Farmers will need to carefully manage silage and grain corn in fields that were hard hit by frost this week, warns J.W. Schroeder, North Dakota State University Extension dairy specialist.

“Corn in many areas had not reached physiological maturity, which could lead to storage problems if it isn’t dried and ensiled properly,” he says.

Corn is killed when temperatures are near 32°F for a few hours and near 28° for a few minutes, says Schroeder. Corn can be damaged when temperatures are slightly above 32° and conditions are optimum (clear skies, low humidity, no wind) for rapid heat loss from the leaves.

At temperatures between 32° and 40°, damage may be quite variable and strongly influenced by small variations in slope or terrain that affect air drainage and thermal radiation, creating small frost pockets. Corn at the edges of fields and in low-lying areas, and the top leaves on plants, are at greatest risk. Greener corn has more frost resistance than yellowing corn.

Symptoms of frost damage will start to appear about one to two days after a frost. Because distinguishing living from dead tissue immediately after a frost is difficult, delay your assessment five to seven days.

Corn silage should be harvested at the appropriate moisture content for the type of silo in which it will be stored. If the crop was frosted prior to 50% kernel milk, its moisture content may be too high to be ensiled properly. However, during the dry-down period, dry-matter yield will decrease due to leaf loss, plant lodging and ear droppage. Thus, a trade-off exists between moisture and yield.

For silage corn frosted prior to the dent stage, the moisture content will be too high for successful ensiling. The crop should be allowed to dry in the field for several days and moisture content should be monitored. For corn frosted during the dent stage, the harvest should begin quickly to prevent yield loss as damaged leaves are shed or break off the plant. Because mold can occur on the ears before corn reaches the desired moisture level, producers may have to begin harvesting immediately.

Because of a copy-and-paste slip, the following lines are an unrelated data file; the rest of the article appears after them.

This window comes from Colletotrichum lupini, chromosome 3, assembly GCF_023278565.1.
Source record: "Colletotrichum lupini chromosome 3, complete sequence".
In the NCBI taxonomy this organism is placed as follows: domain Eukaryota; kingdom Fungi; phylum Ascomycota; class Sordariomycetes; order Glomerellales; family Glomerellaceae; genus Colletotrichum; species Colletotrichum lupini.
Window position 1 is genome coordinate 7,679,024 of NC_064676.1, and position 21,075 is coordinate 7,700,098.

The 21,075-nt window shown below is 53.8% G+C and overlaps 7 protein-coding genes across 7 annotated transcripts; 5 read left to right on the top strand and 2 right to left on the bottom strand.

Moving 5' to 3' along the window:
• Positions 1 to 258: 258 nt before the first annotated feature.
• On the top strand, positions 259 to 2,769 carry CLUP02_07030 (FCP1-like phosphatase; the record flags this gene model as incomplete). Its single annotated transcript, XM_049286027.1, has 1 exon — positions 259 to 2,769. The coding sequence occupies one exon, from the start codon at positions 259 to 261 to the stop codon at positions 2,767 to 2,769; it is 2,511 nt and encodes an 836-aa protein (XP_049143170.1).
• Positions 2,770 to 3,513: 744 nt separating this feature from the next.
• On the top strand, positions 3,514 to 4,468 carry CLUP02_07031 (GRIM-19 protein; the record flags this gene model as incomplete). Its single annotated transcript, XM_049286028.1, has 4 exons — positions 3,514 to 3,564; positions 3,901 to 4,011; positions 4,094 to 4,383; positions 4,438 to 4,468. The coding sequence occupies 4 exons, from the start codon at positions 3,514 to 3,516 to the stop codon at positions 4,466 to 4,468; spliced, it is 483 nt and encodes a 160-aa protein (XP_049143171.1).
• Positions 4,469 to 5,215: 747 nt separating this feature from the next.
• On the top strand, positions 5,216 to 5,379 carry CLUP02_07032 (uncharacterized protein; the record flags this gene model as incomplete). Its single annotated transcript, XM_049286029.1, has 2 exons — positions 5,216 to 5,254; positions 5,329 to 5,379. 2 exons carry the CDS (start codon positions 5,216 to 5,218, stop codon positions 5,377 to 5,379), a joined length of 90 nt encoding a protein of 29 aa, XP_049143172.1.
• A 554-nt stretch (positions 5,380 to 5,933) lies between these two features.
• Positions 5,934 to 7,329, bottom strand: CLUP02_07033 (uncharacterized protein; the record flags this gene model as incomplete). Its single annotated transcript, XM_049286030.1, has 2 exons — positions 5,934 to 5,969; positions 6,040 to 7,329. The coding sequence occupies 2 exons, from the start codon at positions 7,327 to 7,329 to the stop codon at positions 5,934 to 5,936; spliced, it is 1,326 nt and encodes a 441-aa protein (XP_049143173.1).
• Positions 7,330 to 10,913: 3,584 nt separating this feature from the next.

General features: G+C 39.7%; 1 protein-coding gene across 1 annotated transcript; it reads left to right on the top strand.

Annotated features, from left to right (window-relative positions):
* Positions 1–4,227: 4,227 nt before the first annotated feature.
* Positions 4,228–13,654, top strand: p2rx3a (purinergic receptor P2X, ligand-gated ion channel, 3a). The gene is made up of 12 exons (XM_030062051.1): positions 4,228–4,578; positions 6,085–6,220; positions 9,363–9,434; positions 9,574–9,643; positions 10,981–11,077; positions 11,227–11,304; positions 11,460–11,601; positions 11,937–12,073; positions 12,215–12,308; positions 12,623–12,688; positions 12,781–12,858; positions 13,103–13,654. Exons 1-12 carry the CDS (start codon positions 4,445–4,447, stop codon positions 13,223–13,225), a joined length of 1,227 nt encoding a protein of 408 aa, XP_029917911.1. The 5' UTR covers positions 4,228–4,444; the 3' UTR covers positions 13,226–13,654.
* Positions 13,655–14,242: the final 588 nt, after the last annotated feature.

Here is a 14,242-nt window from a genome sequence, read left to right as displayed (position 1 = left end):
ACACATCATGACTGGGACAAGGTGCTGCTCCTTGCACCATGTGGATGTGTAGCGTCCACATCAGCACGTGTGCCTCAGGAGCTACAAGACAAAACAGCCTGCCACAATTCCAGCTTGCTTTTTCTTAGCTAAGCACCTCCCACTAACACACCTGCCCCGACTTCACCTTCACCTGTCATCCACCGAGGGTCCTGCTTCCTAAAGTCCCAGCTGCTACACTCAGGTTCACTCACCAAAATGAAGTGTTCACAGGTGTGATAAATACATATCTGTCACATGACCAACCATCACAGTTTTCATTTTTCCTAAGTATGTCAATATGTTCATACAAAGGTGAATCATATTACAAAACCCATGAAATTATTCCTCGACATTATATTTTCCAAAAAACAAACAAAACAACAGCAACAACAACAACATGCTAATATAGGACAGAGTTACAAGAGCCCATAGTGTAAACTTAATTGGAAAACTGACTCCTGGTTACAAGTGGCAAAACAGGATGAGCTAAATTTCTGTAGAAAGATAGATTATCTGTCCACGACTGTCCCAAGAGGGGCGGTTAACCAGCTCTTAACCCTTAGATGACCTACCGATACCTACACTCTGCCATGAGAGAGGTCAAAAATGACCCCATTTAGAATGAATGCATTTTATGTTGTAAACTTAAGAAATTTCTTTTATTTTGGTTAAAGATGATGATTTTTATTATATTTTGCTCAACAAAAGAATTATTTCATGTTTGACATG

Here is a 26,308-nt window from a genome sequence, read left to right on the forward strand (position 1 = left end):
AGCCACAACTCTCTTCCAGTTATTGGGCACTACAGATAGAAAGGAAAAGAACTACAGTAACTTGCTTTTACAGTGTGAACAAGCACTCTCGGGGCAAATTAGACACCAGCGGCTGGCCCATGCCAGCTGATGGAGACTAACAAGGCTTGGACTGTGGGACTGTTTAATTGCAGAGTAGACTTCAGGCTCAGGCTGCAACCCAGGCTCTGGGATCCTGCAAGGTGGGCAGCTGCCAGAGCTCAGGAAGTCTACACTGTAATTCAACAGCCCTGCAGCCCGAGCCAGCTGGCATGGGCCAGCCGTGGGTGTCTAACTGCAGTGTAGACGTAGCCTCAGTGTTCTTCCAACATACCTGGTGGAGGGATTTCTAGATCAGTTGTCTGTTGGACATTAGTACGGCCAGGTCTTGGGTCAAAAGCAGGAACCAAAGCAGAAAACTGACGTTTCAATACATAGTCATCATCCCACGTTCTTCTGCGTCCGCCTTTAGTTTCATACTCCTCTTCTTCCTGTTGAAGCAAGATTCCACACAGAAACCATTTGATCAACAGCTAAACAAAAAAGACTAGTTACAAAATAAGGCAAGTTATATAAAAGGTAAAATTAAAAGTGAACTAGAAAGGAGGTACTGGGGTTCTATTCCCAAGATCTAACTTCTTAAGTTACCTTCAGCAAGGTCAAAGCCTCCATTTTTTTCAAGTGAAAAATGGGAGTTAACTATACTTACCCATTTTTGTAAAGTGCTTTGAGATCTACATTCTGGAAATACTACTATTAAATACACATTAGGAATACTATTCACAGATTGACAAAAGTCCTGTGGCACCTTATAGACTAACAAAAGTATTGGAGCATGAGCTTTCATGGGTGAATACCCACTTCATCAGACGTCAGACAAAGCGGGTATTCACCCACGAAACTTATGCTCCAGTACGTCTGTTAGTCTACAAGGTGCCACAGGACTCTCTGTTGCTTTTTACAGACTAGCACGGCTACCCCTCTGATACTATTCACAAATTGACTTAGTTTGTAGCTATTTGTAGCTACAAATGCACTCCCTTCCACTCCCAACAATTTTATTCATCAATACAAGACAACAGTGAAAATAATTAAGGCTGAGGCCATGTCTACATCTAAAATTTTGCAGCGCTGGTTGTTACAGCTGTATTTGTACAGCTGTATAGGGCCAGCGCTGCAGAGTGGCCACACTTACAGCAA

To help control problems with excess moisture, mix wet silage with ground grain, straw or chopped hay. The rule of thumb is to add about 30 lbs of dry material per ton of silage to reduce silage moisture one percentage unit.

The maturity may be uneven in many fields. When harvesting a field with differing maturity levels, handle field sections separately where possible. In fields where the chopper must move through areas differing in maturity, such as low spots, chop when the majority of the field is at the proper moisture.

The immature spots will be wetter than the rest of the field and moisture might seep in the silo, but as long as the seepage does not leave the silo, nothing is lost. Fermentation should be adequate to preserve the silage. However, corn that is too dry might develop a "hot spot" in which mold can develop, increasing the chances for mycotoxin development.

For many years, corn was harvested for silage at the black layer stage of development. However, more-recent Wisconsin research recommends beginning corn silage harvesting at 50% kernel milk and finishing it by 25% kernel milk. Today, many hybrids have a "stay-green" trait that improves standability by keeping the stalk and leaves green while husk leaves turn brown and open, allowing the ear to dry.

If producers ensile frosted corn at the proper moisture content and follow other steps to provide good-quality silage, nitrate testing should not be necessary.

“The only way to know the actual composition of frosted corn silage is to have it tested by a good analysis lab,” Schroeder says.

Here are some characteristics of frost-damaged corn grain:

  • Small, misshapen, soft kernels.
  • Undeveloped starch structure, pithy kernels.
  • Test weights progressively below 52 lbs/bu, depending on maturity.
  • Average protein (7.5-8%) in corn heavier than 45 lbs/bu, lower protein in corn lighter than 45 lbs/bu.
  • High breakage susceptibility; many fines generated in handling.
  • Lower digestibility compared with normal corn, especially for test weights below 45 lbs/bu.
  • Little or no increase in test weight after drying.
  • Variable amino acid levels.
  • Low moisture-meter readings. Surface drying of kernels leads to deceptively low (by 1-2%) moisture readings on dried corn.

These effects are progressive and have the least impact on corn closer to maturity, says Schroeder. For more information on harvesting frost-damaged corn, visit